In the final week of COP28 UAE at the Greening Education Hub – the first ever Education pavilion in the history of COP – The Alliance for Sustainable Schools (TASS) concluded the Sustainable School Food Summit which brought together 60 attendees including students, teachers, sustainability practitioners, school food caterers and industry experts across two action-packed days.
Sustainable food and greening education were both central themes at this year’s climate conference and TASS’s summit provided an opportunity to engage school students at the intersection of both topics.
In particular, the Summit set out to bust some common myths that are obstacles to sustainable school food becoming more widespread and popular. Such myths include: “sustainable food is too expensive”, “most students don’t like or won’t eat sustainable food”, and “sustainable food isn’t possible at scale in the UAE.” The Summit aimed to generate tangible long-term impact and strategies to catalyse change in schools through a series of talks, a sustainable school lunch tasting, student engagement, and stakeholder commitment to going beyond business-as-usual.
On Day 1 ‘A Taste of What’s Possible’, TASS Student Ambassadors from GEMS Cambridge International School Dubai and The Arbor School delivered a presentation on the sustainability of the lunches at their schools, giving the audience insights into the current state of school lunches in the UAE and the opportunities to improve. Three celebrity chefs well-known for their emphasis on sustainable cuisine were invited to create a low-carbon dish suitable for inclusion in a school lunch menu. The chefs were: Chef Iva Rospi from Studio One Hotel, Chef Russell Impiazzi from Sofitel Dubai The Obelisk, and Chef Conor Spacey from FoodSpace Ireland. The carbon footprint of the dishes they created is between 0.3 and 0.7 kg CO₂e per serving – 2 kg CO₂e below the UN’s recommended daily per capita carbon budget for food.
Students and some parents in attendance got to taste each of the chef’s creations during the lunch and cast their votes. In an interactive live survey, 85% of students agreed or strongly agreed that as a result of the event, they believe it is possible for their school caterer to offer a lunch that is healthy, sustainable, and tasty.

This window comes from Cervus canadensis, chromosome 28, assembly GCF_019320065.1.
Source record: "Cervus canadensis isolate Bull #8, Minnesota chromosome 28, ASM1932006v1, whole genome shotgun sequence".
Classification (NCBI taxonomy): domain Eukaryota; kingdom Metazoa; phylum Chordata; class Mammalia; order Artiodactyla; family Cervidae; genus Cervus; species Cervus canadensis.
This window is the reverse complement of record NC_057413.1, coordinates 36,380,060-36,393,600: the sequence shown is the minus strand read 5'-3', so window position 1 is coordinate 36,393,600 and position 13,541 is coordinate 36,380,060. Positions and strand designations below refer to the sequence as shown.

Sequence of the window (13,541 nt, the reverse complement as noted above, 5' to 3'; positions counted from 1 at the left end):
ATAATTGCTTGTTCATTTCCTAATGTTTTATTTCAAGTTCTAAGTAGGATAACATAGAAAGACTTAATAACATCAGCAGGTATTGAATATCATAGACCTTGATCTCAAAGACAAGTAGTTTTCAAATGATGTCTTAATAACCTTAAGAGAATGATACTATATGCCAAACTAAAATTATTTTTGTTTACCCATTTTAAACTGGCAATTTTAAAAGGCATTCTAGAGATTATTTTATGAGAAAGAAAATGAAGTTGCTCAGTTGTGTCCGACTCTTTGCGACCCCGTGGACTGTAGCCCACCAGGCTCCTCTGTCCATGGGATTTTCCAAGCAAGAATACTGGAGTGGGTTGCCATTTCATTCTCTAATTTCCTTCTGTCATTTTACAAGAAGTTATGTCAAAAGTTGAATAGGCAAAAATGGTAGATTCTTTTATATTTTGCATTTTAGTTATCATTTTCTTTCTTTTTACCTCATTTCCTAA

An independent panel of experts also gave their feedback on the lunch offerings based on sustainability factors and other criteria such as flavor, affordability, and practicality. The panel included Lavi Chandra, Co-Founder of Leela’s Lunches; Anthea Ayache, Founding Editor of The Ethicalist Magazine; Paul Newnham, Executive Director of the SDG2 Advocacy Hub, and Hayah Faisal, a TASS Student Ambassador at GEMS Cambridge International Private School Sharjah.
Providing constructive feedback to the chefs was a crucial element of the Summit to ensure that all stakeholders work collaboratively with each other in delivering dishes that are sustainable as well as feasible for school caterers to implement at a large scale, in line with traditional costs per serving of AED 6-7, not to mention delicious and visually appealing for students to choose when they appear in school canteens.
To shed more light on the constraints that school food caterers face in implementing sustainable school food, TASS convened a panel discussion on Day 2 of the Summit at the Greening Education Hub at COP28. Speakers representing the school caterers included Magnus Mumby, Founder and Managing Director of Food Nation; Paul Fowler, Managing Director of Slices; Chris Riding, Co-Founder of Harness Foods; and Peter Nichols, Chief Operations Officer and Matthew Sellenger, Head of Sustainability at ADNH Compass Group.
The discussion was moderated by three bright students from The Arbor School, American Academy for Girls, and Dubai College respectively, alongside TASS Founder and Chairman, Anthony Dixon. Students asked the caterers important questions such as what factors they take into consideration when curating menus, demand for sustainable school food in the UAE, and the role that students can play in pushing the transition to low-carbon lunches.
Magnus Mumby, Managing Director of Food Nation said:
“Placing a spotlight on the topic of sustainable school food makes it so much easier for us to work with schools and helps us implement sustainable dishes into the food program. As a caterer to the education system, this opportunity to participate in the Sustainable School Food Summit was a huge benefit for us.”
Hessa, TASS Student Ambassador at the American Academy for Girls said:
“Participating in the Summit was an eye-opening experience which taught me a lot about the sustainable school food landscape in the UAE. After seeing TASS’s efforts and having a positive discussion with our school food caterers, I believe that sustainable school food is more attainable now. What was once a goal will soon be a reality.”
As a result of the Summit, five of the UAE’s leading school food catering companies – Food Nation, Slices, Leela’s Lunches, Harness Foods and ADNH Compass – have committed to introducing these three low-carbon school meals on the menus at the schools they serve to in the coming year. Collectively, they serve 8.5 million meals to 142 schools in the UAE each year – 10% of all the schools in the UAE. These schools range from nursery all the way to secondary – enhancing the inclusivity for students and parents across all age groups in the dialogue around sustainable school food.
Let’s get #sustainableschoolfood!